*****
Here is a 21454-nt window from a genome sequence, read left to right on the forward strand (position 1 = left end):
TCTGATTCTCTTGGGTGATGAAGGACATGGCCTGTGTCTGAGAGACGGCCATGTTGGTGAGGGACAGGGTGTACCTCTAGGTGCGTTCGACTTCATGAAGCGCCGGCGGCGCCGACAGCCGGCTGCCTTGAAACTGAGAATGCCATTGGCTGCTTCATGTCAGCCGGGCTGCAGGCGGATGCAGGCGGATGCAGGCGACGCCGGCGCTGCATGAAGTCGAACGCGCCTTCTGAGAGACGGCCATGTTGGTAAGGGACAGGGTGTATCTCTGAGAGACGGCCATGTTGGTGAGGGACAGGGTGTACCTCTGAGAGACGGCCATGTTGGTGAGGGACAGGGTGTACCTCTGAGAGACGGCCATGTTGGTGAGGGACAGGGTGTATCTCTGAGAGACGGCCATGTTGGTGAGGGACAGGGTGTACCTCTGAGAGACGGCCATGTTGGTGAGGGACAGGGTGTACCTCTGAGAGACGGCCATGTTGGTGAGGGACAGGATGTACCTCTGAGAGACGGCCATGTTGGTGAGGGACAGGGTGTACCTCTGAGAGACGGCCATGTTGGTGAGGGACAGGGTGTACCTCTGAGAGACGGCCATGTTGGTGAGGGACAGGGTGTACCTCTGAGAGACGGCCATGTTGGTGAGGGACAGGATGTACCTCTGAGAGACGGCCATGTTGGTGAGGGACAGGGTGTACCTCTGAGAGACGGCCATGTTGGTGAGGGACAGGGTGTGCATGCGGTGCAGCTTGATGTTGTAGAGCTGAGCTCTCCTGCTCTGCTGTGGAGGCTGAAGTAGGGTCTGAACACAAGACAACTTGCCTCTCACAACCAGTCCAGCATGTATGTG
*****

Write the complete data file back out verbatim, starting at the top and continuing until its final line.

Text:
Here is a 21454-nt window from a genome sequence, read left to right on the forward strand (position 1 = left end):
TCTGATTCTCTTGGGTGATGAAGGACATGGCCTGTGTCTGAGAGACGGCCATGTTGGTGAGGGACAGGGTGTACCTCTAGGTGCGTTCGACTTCATGAAGCGCCGGCGGCGCCGACAGCCGGCTGCCTTGAAACTGAGAATGCCATTGGCTGCTTCATGTCAGCCGGGCTGCAGGCGGATGCAGGCGGATGCAGGCGACGCCGGCGCTGCATGAAGTCGAACGCGCCTTCTGAGAGACGGCCATGTTGGTAAGGGACAGGGTGTATCTCTGAGAGACGGCCATGTTGGTGAGGGACAGGGTGTACCTCTGAGAGACGGCCATGTTGGTGAGGGACAGGGTGTACCTCTGAGAGACGGCCATGTTGGTGAGGGACAGGGTGTATCTCTGAGAGACGGCCATGTTGGTGAGGGACAGGGTGTACCTCTGAGAGACGGCCATGTTGGTGAGGGACAGGGTGTACCTCTGAGAGACGGCCATGTTGGTGAGGGACAGGATGTACCTCTGAGAGACGGCCATGTTGGTGAGGGACAGGGTGTACCTCTGAGAGACGGCCATGTTGGTGAGGGACAGGGTGTACCTCTGAGAGACGGCCATGTTGGTGAGGGACAGGGTGTACCTCTGAGAGACGGCCATGTTGGTGAGGGACAGGATGTACCTCTGAGAGACGGCCATGTTGGTGAGGGACAGGGTGTACCTCTGAGAGACGGCCATGTTGGTGAGGGACAGGGTGTGCATGCGGTGCAGCTTGATGTTGTAGAGCTGAGCTCTCCTGCTCTGCTGTGGAGGCTGAAGTAGGGTCTGAACACAAGACAACTTGCCTCTCACAACCAGTCCAGCATGTATGTG